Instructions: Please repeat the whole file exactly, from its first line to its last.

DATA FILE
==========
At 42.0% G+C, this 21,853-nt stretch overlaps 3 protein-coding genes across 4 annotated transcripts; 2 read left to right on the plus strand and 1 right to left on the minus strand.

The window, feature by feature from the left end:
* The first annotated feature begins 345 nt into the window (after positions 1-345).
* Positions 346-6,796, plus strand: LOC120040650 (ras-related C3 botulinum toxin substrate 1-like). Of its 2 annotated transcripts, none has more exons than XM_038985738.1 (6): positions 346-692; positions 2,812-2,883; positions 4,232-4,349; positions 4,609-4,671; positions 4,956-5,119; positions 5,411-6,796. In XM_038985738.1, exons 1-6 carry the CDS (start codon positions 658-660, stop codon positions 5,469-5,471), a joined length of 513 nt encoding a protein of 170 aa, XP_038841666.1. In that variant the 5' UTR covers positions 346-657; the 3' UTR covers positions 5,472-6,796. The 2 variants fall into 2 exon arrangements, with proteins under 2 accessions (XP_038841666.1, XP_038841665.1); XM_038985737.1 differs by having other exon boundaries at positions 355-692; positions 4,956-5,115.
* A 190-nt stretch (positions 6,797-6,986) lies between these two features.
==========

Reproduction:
At 42.0% G+C, this 21,853-nt stretch overlaps 3 protein-coding genes across 4 annotated transcripts; 2 read left to right on the plus strand and 1 right to left on the minus strand.

The window, feature by feature from the left end:
* The first annotated feature begins 345 nt into the window (after positions 1-345).
* Positions 346-6,796, plus strand: LOC120040650 (ras-related C3 botulinum toxin substrate 1-like). Of its 2 annotated transcripts, none has more exons than XM_038985738.1 (6): positions 346-692; positions 2,812-2,883; positions 4,232-4,349; positions 4,609-4,671; positions 4,956-5,119; positions 5,411-6,796. In XM_038985738.1, exons 1-6 carry the CDS (start codon positions 658-660, stop codon positions 5,469-5,471), a joined length of 513 nt encoding a protein of 170 aa, XP_038841666.1. In that variant the 5' UTR covers positions 346-657; the 3' UTR covers positions 5,472-6,796. The 2 variants fall into 2 exon arrangements, with proteins under 2 accessions (XP_038841666.1, XP_038841665.1); XM_038985737.1 differs by having other exon boundaries at positions 355-692; positions 4,956-5,115.
* A 190-nt stretch (positions 6,797-6,986) lies between these two features.